Fever in children: When should parents consult a doctor?

By: Osler Health International
Posted on: 21 Feb 2024

Seeing your child experiencing a fever can cause concern for any parent. In most cases, a fever is the body’s natural defence mechanism at work, fighting infections and illnesses. However, at times, it may be a sign of a serious condition that may need medical attention. It’s important to understand when a fever is just a part of the body’s natural response and when it signals the need for medical attention so you can manage your child’s health effectively.

What temperature is considered a fever?

Fever occurs when the body’s internal “thermostat” raises the body temperature above the normal range, around 36.4°C.

In children, the following temperatures are typically considered fever:

  • 37.3°C and above under the armpit
  • 37.5°C and above orally
  • 37.8°C and above in the ear

What are the primary causes of fever in children?

Fevers may manifest in children due to the following:

Viral infections

The most common cause of fever in children is viral infections. Some of the conditions that may cause fever symptoms include:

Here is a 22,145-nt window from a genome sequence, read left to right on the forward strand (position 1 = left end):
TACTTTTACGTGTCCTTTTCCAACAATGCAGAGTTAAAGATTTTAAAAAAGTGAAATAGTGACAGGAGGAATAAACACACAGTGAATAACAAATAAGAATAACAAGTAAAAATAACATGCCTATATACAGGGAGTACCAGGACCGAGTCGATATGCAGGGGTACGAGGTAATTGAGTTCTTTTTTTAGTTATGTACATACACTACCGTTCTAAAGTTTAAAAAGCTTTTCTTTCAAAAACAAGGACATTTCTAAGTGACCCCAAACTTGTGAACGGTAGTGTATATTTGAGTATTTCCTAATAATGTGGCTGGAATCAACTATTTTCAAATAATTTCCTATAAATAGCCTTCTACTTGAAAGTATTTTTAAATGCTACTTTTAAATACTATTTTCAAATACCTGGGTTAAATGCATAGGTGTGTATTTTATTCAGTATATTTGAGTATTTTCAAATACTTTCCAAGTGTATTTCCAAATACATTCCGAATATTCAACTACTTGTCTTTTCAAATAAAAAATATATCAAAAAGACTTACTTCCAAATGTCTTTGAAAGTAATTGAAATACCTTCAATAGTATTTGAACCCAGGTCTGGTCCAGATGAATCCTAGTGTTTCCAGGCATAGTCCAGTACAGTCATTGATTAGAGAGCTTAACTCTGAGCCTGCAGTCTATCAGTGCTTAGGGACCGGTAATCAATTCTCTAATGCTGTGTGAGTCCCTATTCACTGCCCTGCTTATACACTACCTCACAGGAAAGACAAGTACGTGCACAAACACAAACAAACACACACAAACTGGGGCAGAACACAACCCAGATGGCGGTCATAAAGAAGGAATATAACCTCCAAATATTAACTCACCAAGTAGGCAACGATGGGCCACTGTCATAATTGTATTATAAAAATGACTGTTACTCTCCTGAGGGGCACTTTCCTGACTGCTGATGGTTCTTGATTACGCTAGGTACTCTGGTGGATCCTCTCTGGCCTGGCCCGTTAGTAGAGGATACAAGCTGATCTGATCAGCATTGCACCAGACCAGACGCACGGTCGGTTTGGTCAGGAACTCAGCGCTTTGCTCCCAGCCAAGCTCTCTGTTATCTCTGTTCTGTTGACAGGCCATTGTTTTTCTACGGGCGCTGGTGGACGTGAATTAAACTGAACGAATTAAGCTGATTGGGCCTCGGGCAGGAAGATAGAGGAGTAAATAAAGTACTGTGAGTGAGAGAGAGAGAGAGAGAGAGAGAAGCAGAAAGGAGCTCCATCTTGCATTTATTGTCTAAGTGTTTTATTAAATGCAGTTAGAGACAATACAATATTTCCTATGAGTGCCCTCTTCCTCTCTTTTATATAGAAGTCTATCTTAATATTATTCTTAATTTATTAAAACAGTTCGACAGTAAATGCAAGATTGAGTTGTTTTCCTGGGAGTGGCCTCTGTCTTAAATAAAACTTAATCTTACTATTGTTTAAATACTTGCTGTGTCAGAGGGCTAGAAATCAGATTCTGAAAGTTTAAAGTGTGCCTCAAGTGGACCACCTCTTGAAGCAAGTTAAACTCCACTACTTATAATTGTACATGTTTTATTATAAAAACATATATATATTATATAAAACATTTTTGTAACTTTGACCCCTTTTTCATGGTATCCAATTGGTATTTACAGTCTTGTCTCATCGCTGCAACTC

• Upper respiratory tract infections (common cold): Symptoms include a sore throat, congestion, and cough.
  • Influenza (flu): Presents with headache, chills, muscle soreness, overall weakness, cough, and sore throat.
  • Gastroenteritis (stomach flu): Characterised by vomiting, diarrhoea, abdominal pain, and dehydration.
  • Hand, foot, and mouth disease: Features a blister-like rash on hands, feet, buttocks, tongue, and inside the mouth.
  • Dengue fever: Symptoms include headache, muscle and joint pain, and rash.
  • Chickenpox: Identified by a blister-like rash across the body.

Bacterial infections

While not as common as viral infections, bacterial infections can also lead to fever. Examples of bacterial infections that can have fever as a symptom include pneumonia, urinary tract infections (indicated by foul-smelling urine and reduced urine output), and kidney infections.


Children, especially babies, may experience a fever following immunisation, such as after the DTaP vaccine. Vaccines trigger the immune system to develop protection against specific bacteria or viruses, and fevers related to immunisations are typically short-lived.

Inflammatory conditions

Conditions and reactions that cause inflammation, such as Kawasaki Disease (marked by prolonged fever, red eyes, body rash, and swelling of the lips, tongue, feet, and hands, along with swollen lymph nodes in the neck). Moreover, certain types of arthritis, like Juvenile Idiopathic Arthritis or tumours, can result in fever.

How to manage your child’s fever at home

Managing fever in children appropriately at home can be crucial in ensuring their comfort and mitigating the risk of developing a high fever or further complications.

Here are a few things to consider to manage a fever at home:

Keep your child hydrated